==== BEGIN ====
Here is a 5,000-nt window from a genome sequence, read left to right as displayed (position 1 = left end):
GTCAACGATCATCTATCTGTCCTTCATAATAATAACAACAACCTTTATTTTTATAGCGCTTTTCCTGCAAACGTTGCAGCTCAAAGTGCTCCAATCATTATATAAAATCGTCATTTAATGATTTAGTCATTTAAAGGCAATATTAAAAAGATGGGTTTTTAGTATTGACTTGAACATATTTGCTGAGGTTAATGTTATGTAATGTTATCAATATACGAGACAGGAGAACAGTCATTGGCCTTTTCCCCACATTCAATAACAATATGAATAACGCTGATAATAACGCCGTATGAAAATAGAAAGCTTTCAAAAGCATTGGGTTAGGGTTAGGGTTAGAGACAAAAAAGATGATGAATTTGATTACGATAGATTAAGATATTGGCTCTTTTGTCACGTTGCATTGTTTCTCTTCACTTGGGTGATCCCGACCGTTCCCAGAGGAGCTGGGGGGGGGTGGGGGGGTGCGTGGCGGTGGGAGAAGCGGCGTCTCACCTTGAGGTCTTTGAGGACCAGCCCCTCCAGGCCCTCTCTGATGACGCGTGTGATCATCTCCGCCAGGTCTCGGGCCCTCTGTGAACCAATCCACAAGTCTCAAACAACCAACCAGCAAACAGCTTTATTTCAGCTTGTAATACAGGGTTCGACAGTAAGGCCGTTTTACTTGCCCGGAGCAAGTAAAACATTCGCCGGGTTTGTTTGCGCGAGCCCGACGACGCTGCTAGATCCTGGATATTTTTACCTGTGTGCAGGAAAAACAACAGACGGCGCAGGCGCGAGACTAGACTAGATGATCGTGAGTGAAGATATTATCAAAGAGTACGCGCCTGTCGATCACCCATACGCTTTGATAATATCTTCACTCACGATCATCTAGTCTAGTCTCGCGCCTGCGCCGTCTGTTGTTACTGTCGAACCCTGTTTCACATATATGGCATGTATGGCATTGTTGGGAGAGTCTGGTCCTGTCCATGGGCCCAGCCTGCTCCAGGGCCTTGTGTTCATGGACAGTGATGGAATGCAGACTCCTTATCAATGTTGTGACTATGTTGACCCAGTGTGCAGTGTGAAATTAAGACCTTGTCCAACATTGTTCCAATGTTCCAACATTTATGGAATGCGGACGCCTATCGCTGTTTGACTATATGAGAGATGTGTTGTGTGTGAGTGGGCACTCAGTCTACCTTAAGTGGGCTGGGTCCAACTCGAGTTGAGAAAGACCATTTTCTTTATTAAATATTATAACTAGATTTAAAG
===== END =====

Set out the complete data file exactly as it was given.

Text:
Here is a 5,000-nt window from a genome sequence, read left to right as displayed (position 1 = left end):
GTCAACGATCATCTATCTGTCCTTCATAATAATAACAACAACCTTTATTTTTATAGCGCTTTTCCTGCAAACGTTGCAGCTCAAAGTGCTCCAATCATTATATAAAATCGTCATTTAATGATTTAGTCATTTAAAGGCAATATTAAAAAGATGGGTTTTTAGTATTGACTTGAACATATTTGCTGAGGTTAATGTTATGTAATGTTATCAATATACGAGACAGGAGAACAGTCATTGGCCTTTTCCCCACATTCAATAACAATATGAATAACGCTGATAATAACGCCGTATGAAAATAGAAAGCTTTCAAAAGCATTGGGTTAGGGTTAGGGTTAGAGACAAAAAAGATGATGAATTTGATTACGATAGATTAAGATATTGGCTCTTTTGTCACGTTGCATTGTTTCTCTTCACTTGGGTGATCCCGACCGTTCCCAGAGGAGCTGGGGGGGGGTGGGGGGGTGCGTGGCGGTGGGAGAAGCGGCGTCTCACCTTGAGGTCTTTGAGGACCAGCCCCTCCAGGCCCTCTCTGATGACGCGTGTGATCATCTCCGCCAGGTCTCGGGCCCTCTGTGAACCAATCCACAAGTCTCAAACAACCAACCAGCAAACAGCTTTATTTCAGCTTGTAATACAGGGTTCGACAGTAAGGCCGTTTTACTTGCCCGGAGCAAGTAAAACATTCGCCGGGTTTGTTTGCGCGAGCCCGACGACGCTGCTAGATCCTGGATATTTTTACCTGTGTGCAGGAAAAACAACAGACGGCGCAGGCGCGAGACTAGACTAGATGATCGTGAGTGAAGATATTATCAAAGAGTACGCGCCTGTCGATCACCCATACGCTTTGATAATATCTTCACTCACGATCATCTAGTCTAGTCTCGCGCCTGCGCCGTCTGTTGTTACTGTCGAACCCTGTTTCACATATATGGCATGTATGGCATTGTTGGGAGAGTCTGGTCCTGTCCATGGGCCCAGCCTGCTCCAGGGCCTTGTGTTCATGGACAGTGATGGAATGCAGACTCCTTATCAATGTTGTGACTATGTTGACCCAGTGTGCAGTGTGAAATTAAGACCTTGTCCAACATTGTTCCAATGTTCCAACATTTATGGAATGCGGACGCCTATCGCTGTTTGACTATATGAGAGATGTGTTGTGTGTGAGTGGGCACTCAGTCTACCTTAAGTGGGCTGGGTCCAACTCGAGTTGAGAAAGACCATTTTCTTTATTAAATATTATAACTAGATTTAAAG